House to Take Up Balanced Budget Amendment Upon Return

WASHINGTON (CN)  – The U.S. House of Representatives will hold a vote on a balanced budget amendment when it returns from recess next week, though critics and proponents alike acknowledge the measure is highly likely to fail.

The constitutional amendment, introduced by House Judiciary Committee Chair Rep. Bob Goodlatte, R-Va., would prevent Congress from spending more money than the federal government brings in. Goodlatte’s amendment would also require a supermajority vote in the House and the Senate to raise the debt limit.

The amendment has little chance of clearing Congress, much less receiving the necessary support among state legislature to become part of the Constitution, but Goodlatte nevertheless praised House leadership for allowing the vote.

“A balanced budget amendment has been one of the highest priorities of my tenure in Congress,” Goodlatte said in a statement. “A constitutional amendment requiring a balanced budget would finally bring discipline to federal spending and would benefit generations to come.”

Congress came close to approving a balanced budget amendment during the Reagan administration, with the provision clearing the Senate before failing in the House. The idea has come up in Congress several times since then, receiving a two-thirds majority in the House in 1995 before narrowly falling in the Senate.

Conservatives who support the balanced budget amendment say it is necessary to restrain runaway government spending. Proponents of the plan, such as Goodlatte, argue the amendment would force lawmakers to choose carefully when authorizing spending.

Karla Jones, director of the Federalism and International Relations Task Force at the American Legislative Exchange Council, acknowledged Goodlatte’s measure is unlikely to become law, but said a balanced budget amendment  could put valuable fiscal constraints on Congress.

“The problem that most proponents of a BBA would like to solve is the national debt, which is now over $21 trillion,” Jones said. “So they see a balanced budget as the only way that that can be achieved given the fact that Congress seems unwilling to put spending limits on itself.”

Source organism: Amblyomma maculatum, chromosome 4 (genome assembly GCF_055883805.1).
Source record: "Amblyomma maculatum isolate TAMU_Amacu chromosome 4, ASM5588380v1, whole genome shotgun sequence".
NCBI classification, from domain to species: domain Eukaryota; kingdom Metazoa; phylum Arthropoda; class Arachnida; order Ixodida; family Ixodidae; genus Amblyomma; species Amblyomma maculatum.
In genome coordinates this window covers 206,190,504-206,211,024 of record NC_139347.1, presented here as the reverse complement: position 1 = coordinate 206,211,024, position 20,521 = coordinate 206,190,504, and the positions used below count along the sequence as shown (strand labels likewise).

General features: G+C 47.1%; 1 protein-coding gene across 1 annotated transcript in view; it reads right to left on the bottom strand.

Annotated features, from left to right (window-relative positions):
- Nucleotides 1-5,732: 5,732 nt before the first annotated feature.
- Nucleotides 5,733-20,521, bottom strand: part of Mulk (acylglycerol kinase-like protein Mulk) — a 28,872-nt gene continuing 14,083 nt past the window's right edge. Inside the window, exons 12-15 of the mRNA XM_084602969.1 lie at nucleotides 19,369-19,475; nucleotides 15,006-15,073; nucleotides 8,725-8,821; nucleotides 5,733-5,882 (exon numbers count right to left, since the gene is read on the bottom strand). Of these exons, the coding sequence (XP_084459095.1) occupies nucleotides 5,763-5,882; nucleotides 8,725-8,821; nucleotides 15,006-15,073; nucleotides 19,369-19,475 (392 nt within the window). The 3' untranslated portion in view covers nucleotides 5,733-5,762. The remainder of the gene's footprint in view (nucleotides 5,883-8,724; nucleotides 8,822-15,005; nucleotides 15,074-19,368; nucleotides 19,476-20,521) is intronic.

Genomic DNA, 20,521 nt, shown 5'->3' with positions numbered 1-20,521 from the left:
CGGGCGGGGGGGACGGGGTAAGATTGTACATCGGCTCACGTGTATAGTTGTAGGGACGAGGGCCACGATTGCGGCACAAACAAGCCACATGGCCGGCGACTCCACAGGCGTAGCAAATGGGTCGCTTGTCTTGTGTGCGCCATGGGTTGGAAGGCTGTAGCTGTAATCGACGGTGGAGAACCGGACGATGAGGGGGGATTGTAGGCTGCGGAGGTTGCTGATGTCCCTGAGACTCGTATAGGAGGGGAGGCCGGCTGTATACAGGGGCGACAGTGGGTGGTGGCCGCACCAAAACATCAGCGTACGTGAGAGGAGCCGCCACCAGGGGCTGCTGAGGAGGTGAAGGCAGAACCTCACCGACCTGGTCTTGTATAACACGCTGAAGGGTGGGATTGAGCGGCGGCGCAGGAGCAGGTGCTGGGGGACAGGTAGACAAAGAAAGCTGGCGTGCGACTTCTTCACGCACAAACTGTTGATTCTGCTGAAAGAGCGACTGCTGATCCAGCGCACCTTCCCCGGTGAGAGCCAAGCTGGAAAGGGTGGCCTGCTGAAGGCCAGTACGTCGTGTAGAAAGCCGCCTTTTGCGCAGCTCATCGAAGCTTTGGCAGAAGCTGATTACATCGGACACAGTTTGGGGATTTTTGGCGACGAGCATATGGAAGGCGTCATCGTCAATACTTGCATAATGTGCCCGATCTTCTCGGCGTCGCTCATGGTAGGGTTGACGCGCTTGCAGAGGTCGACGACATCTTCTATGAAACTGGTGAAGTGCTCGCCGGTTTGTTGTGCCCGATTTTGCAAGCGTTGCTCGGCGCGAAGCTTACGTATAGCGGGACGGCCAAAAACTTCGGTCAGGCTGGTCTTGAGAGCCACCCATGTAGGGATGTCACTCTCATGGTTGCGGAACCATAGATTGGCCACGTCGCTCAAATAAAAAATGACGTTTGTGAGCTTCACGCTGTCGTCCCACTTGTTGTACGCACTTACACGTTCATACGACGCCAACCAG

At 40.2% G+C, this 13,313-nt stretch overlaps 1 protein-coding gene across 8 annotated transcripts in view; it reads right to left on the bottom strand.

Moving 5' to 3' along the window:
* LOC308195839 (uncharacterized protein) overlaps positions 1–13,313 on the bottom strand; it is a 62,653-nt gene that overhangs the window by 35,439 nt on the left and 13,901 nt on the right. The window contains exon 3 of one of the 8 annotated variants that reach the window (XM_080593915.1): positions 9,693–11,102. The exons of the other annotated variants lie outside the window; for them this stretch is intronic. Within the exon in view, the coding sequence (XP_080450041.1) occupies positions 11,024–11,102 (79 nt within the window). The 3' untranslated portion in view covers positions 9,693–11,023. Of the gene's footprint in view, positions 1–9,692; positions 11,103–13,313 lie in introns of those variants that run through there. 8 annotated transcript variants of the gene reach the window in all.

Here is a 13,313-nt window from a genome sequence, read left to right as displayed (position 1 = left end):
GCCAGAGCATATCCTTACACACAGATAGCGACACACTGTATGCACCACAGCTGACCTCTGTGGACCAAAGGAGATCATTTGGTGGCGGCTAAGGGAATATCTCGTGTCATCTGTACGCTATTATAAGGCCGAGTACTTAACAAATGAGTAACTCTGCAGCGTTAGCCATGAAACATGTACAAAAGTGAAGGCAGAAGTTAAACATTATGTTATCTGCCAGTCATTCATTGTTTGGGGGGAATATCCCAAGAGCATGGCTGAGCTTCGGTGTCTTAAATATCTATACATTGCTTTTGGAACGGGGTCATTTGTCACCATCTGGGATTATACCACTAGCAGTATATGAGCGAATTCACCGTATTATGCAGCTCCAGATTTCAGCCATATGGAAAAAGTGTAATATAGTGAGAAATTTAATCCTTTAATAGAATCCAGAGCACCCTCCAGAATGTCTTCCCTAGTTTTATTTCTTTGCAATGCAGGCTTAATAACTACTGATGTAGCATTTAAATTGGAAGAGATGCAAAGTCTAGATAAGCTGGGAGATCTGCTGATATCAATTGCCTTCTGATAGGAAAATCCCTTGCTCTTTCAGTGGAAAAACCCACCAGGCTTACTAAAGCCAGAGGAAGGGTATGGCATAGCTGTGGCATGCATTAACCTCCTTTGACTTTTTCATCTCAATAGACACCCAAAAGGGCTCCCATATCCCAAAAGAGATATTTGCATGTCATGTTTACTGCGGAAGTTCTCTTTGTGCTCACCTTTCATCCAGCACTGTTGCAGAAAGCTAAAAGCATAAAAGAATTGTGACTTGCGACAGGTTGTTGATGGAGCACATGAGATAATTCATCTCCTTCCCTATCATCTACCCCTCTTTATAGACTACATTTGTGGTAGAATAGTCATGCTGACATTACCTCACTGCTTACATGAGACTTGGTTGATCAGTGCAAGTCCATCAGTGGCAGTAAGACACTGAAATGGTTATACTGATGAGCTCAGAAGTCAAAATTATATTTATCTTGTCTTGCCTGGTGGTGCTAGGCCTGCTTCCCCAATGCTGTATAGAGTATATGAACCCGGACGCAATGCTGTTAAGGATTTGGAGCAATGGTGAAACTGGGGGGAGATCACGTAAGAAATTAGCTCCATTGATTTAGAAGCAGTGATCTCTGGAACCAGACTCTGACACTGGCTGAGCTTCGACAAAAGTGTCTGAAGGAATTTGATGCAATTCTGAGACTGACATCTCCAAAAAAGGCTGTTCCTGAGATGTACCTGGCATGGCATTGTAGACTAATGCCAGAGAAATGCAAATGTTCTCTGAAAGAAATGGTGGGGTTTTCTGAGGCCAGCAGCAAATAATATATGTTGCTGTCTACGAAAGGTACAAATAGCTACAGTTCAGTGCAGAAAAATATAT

But because of lawmakers’ spending habits, Jones believes the most likely way for a balanced budget amendment to become part of the Constitution is not by clearing Congress and earning ratification at the state level, but through a constitutional convention.

Opponents of the policy say a balanced budget amendment would restrain Congress too much, preventing the federal government from adjusting spending as needed to suit the economy.

Richard Kogan, a senior fellow at the Center on Budget and Policy Priorities and former director of budget policy at the House Budget Committee, wrote a report last month raising concerns that the amendment could force Congress to take steps during recessions that would damage the economy even more.

“It requires that federal programs be cut or taxes increased to offset the automatic stabilizers and prevent a deficit from occurring – pulling money out of the economy at exactly the wrong time, the opposite course from sound economic policy,” Kogan wrote.

In an interview Friday, Kogan also expressed concerns about what would happen if Congress passed laws that did not comply with a hypothetical balanced budget amendment, wondering what courts could do to correct such violations.

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